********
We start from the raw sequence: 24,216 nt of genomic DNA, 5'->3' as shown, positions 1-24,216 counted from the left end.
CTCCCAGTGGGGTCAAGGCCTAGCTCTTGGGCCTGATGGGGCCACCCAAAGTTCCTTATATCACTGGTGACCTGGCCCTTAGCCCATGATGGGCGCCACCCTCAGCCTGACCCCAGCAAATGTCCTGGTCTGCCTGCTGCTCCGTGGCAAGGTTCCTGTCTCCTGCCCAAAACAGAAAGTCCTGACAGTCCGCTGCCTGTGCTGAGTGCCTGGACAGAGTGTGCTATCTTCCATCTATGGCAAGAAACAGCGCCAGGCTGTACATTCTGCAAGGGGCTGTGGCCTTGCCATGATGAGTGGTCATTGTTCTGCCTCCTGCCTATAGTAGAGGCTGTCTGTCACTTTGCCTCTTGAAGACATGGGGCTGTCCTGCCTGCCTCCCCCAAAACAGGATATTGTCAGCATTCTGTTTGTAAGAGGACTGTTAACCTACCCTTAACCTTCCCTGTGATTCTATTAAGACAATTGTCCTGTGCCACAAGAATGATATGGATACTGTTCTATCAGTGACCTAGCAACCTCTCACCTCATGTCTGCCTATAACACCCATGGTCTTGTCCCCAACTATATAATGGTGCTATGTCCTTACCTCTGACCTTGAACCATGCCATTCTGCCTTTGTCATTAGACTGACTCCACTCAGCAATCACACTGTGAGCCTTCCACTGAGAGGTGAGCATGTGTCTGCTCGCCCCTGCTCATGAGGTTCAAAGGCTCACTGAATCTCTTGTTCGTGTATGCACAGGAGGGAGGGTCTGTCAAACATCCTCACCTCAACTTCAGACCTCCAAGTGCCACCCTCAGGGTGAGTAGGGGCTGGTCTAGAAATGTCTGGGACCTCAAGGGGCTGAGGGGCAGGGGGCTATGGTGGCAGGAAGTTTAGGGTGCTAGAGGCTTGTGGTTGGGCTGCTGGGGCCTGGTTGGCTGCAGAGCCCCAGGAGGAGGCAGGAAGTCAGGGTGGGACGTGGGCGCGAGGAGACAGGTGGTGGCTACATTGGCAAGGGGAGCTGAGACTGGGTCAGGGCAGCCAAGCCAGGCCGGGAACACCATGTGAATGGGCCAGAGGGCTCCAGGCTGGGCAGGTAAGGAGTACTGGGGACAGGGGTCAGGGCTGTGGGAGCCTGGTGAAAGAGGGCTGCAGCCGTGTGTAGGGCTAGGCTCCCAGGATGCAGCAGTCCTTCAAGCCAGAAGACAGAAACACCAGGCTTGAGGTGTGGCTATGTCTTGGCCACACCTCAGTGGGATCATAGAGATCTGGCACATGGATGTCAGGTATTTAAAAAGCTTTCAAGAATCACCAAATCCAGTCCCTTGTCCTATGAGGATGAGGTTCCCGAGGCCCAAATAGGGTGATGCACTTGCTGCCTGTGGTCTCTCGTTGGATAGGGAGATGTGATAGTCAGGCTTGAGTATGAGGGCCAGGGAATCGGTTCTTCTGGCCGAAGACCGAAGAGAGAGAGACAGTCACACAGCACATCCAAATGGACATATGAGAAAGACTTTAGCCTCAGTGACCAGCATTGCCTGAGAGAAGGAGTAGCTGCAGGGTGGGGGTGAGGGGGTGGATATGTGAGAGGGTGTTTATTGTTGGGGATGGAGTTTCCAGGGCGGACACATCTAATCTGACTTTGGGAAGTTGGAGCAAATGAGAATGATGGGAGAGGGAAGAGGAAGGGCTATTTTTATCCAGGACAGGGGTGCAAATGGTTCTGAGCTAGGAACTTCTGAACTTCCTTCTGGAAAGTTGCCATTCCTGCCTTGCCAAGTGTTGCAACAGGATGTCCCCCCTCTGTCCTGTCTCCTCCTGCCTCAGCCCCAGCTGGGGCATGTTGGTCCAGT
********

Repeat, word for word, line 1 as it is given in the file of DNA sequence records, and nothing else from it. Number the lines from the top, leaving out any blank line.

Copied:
We start from the raw sequence: 24,216 nt of genomic DNA, 5'->3' as shown, positions 1-24,216 counted from the left end.